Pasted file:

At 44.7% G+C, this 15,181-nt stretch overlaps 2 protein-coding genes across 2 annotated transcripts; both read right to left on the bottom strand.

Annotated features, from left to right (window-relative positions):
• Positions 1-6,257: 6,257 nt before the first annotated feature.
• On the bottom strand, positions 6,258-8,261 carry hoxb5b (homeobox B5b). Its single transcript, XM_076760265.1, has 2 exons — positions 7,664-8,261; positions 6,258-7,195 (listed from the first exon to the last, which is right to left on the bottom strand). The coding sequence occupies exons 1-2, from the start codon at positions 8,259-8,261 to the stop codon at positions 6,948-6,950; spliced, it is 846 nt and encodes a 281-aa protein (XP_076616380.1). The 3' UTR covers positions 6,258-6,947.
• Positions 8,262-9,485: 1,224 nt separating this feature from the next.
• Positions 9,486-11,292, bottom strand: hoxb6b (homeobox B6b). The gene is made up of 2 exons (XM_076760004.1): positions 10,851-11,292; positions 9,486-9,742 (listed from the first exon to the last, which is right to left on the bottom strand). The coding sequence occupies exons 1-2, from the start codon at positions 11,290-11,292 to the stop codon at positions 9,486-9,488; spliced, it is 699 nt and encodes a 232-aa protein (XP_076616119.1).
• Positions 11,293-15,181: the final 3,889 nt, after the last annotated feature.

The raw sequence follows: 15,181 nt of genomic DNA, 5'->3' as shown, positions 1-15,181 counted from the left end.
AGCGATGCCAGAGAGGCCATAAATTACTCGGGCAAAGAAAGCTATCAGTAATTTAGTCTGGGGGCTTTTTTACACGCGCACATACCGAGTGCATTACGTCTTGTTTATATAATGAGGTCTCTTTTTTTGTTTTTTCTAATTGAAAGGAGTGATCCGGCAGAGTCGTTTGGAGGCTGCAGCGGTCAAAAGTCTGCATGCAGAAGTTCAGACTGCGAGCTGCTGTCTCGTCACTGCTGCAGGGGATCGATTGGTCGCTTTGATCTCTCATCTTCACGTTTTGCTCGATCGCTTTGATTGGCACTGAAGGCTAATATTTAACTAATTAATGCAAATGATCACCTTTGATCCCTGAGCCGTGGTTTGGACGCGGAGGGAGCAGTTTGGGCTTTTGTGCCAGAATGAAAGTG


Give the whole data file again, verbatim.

At 44.7% G+C, this 15,181-nt stretch overlaps 2 protein-coding genes across 2 annotated transcripts; both read right to left on the bottom strand.

Annotated features, from left to right (window-relative positions):
• Positions 1-6,257: 6,257 nt before the first annotated feature.
• On the bottom strand, positions 6,258-8,261 carry hoxb5b (homeobox B5b). Its single transcript, XM_076760265.1, has 2 exons — positions 7,664-8,261; positions 6,258-7,195 (listed from the first exon to the last, which is right to left on the bottom strand). The coding sequence occupies exons 1-2, from the start codon at positions 8,259-8,261 to the stop codon at positions 6,948-6,950; spliced, it is 846 nt and encodes a 281-aa protein (XP_076616380.1). The 3' UTR covers positions 6,258-6,947.
• Positions 8,262-9,485: 1,224 nt separating this feature from the next.
• Positions 9,486-11,292, bottom strand: hoxb6b (homeobox B6b). The gene is made up of 2 exons (XM_076760004.1): positions 10,851-11,292; positions 9,486-9,742 (listed from the first exon to the last, which is right to left on the bottom strand). The coding sequence occupies exons 1-2, from the start codon at positions 11,290-11,292 to the stop codon at positions 9,486-9,488; spliced, it is 699 nt and encodes a 232-aa protein (XP_076616119.1).
• Positions 11,293-15,181: the final 3,889 nt, after the last annotated feature.

The raw sequence follows: 15,181 nt of genomic DNA, 5'->3' as shown, positions 1-15,181 counted from the left end.
AGCGATGCCAGAGAGGCCATAAATTACTCGGGCAAAGAAAGCTATCAGTAATTTAGTCTGGGGGCTTTTTTACACGCGCACATACCGAGTGCATTACGTCTTGTTTATATAATGAGGTCTCTTTTTTTGTTTTTTCTAATTGAAAGGAGTGATCCGGCAGAGTCGTTTGGAGGCTGCAGCGGTCAAAAGTCTGCATGCAGAAGTTCAGACTGCGAGCTGCTGTCTCGTCACTGCTGCAGGGGATCGATTGGTCGCTTTGATCTCTCATCTTCACGTTTTGCTCGATCGCTTTGATTGGCACTGAAGGCTAATATTTAACTAATTAATGCAAATGATCACCTTTGATCCCTGAGCCGTGGTTTGGACGCGGAGGGAGCAGTTTGGGCTTTTGTGCCAGAATGAAAGTG